So what are your thoughts about carrying cash?  How much is too little and how much is too much?

 

 

_________________________________________________________________________

 

I use Personal Capital because (1) it’s free, (2) it tracks all of my accounts and overall net worth, (3) my account balances automatically update, (4) it shows how my investments are diversified and allocated in various sectors, and (5) can use built-in tools like “Investment Checkup” to get….wait for it…free personalized advice!

 

 

 

Simple Money Man (SMM)

15 Comments

  1. I usually carry less than $100, and try not to use it. I dislike using cash for two reasons: (1) it means foregoing credit card rewards, and (2) I hate getting coins as part of the return change when I buy something. I wind up never using such coins, meaning they end up lost around the house.

    • Coins are definitely annoying. A few months ago we went to my back and cashed in a bunch of them. And we ended up buying a toy for my son and putting the rest into his savings account. I usually try to give excess coins when paying for something so I can receive less back in change 🙂

  2. I’ve learned that when I carry too much cash, I’ll spend uncontrollably and when I don’t carry enough, then I’m never ready. $20 to $40 has been the sweet spot for me as well.

    • I used to hide excess cash in different pockets of my wallet so as to deter me from spending it unnecessarily. Then I just figured I should carry less of it to begin with. It’s almost liberating and I only carry 1-2 credit cards too for specific uses. 🙂

      • haha that’s awesome. When I hide money from myself, I never find it again. I’m still trying to find coins from a year ago. I like that minimalism mindset. That limits the spending thoughts.

  3. That is the question. There really isn’t a right answer, it comes down to the individual. I don’t like carrying cash. I usually only keep about $25 on hand at any given time unless I am going on vacation. Vacation spots are unknown and you don’t know what expenses may pop up that are cash only. I usually just use my card for everything though for the cash rewards. I don’t like leaving free money on the table. Just need to be more disciplined with the card since you don’t really realize what you are spending. It escalates quickly if you aren’t careful.

    • I love the credit card rewards and like to watch the points grow over time. I usually cash out about once a year. You’re right vacations are unknown territory a bit especially if you’re traveling to another country. For things like food and shopping cash is king. But train tickets and other large items, I’ve used Capital One in the past which has zero foreign exchange fees. 🙂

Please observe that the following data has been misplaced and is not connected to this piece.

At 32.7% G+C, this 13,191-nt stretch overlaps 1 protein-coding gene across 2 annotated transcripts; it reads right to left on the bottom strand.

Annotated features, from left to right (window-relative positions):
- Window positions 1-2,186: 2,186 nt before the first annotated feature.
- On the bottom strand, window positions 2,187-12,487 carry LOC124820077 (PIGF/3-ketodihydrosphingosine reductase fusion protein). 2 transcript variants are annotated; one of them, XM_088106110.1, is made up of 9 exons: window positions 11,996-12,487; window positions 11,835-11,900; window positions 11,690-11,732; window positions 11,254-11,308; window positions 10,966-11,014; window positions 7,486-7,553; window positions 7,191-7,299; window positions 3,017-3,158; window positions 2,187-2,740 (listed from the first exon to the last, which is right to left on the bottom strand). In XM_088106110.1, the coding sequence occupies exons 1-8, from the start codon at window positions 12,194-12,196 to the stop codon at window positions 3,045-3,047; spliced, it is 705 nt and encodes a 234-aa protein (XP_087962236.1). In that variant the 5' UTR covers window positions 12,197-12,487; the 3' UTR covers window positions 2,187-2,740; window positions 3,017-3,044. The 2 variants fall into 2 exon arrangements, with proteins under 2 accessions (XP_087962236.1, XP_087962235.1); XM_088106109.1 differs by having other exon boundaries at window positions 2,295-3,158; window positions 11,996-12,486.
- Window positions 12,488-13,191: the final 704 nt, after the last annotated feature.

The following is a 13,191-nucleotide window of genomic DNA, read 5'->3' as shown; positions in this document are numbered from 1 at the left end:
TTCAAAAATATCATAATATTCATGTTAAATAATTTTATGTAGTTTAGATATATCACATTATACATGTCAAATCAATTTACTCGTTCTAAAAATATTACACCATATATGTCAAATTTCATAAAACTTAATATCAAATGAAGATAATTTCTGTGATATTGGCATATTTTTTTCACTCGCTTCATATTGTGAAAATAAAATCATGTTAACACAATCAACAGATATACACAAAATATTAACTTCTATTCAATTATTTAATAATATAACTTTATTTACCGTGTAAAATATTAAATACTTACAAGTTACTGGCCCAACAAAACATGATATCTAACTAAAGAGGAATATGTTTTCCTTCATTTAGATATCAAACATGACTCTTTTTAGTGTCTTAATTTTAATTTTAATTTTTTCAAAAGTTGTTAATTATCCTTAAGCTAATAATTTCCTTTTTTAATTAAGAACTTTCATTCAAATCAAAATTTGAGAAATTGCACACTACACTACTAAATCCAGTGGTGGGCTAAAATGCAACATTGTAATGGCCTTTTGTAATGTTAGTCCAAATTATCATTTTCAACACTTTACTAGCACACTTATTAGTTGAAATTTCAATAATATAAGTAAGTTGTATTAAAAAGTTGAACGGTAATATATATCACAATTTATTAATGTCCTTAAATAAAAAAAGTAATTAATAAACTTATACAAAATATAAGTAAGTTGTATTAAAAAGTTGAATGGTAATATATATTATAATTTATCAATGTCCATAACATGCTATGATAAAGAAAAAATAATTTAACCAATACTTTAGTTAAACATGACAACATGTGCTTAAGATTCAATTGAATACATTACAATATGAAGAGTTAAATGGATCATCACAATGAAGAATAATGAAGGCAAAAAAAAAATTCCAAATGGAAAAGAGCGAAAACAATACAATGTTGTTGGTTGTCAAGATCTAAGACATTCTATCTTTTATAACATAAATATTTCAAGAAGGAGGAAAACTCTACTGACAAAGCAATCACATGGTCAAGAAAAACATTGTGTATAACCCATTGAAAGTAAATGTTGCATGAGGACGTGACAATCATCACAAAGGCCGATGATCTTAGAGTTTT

4. I carry $20 in my wallet for emergencies but use my credit card for everything. I like accumulating the points for vacations (I use a Starwood/Marriott card so we can almost always get a free hotel with points when travelling) and I hate that I lose track of cash expenses.

    • Points are a big plus. I used to travel for work and we’d always use Marriott so I racked up a bunch of points. For my 2 year wedding anniversary I stayed at a Courtyard for 4 nights free 🙂

  5. We just got back from a short vacation and I was shocked that everyone else in our extended family brought quite a bit of cash with them. I had a grand total of $2 in my wallet from who knows what 😂 Our day to day shopping never puts us in a situation where we need cash so I almost never carry any.

    • It seems like when people go on vacation, there’s this need to carry extra cash and oh my god anything can happen we need to be prepared. I don’t carry much either and know I’ll be spending more than usual so might as well get credit card points in the process 🙂

  6. I usually carry between $20 and $40, but rarely spend it. Like others have mentioned I try to use my credit card as much as possible. One reason is that we are able to get more rewards points and two, it’s easier for us to track and budget. While i agree that physiologically its harder to spend cash, i feel like we often forget how much cash we spend which makes it harder to track. Thanks for the great post!

    • True. Since so many of us are of the accounting mindset, we like having that paper trail that credit cards offer. Also I really have to think sometimes on where did I spend the cash I had (key word “had”) in my wallet from two weeks ago 🙂

  7. I try to keep about $20 in my wallet at a time. I don’t need much more than that for what I usually buy. Although I definitely need to start carrying more cash in the future since I’ve read that it can reduce your purchases by 5%. Definitely seems worthwhile 🙂

    • 5% could be a lot! It all depends on how easy and quickly we can reach back and pull our nice sleek credit cards that we’re able to find so quickly. But at the same time, it’s hard to sometimes find that crumbled up receipt of something we need to return 🙂

Leave a Reply

Your email address will not be published. Required fields are marked *

CommentLuv badge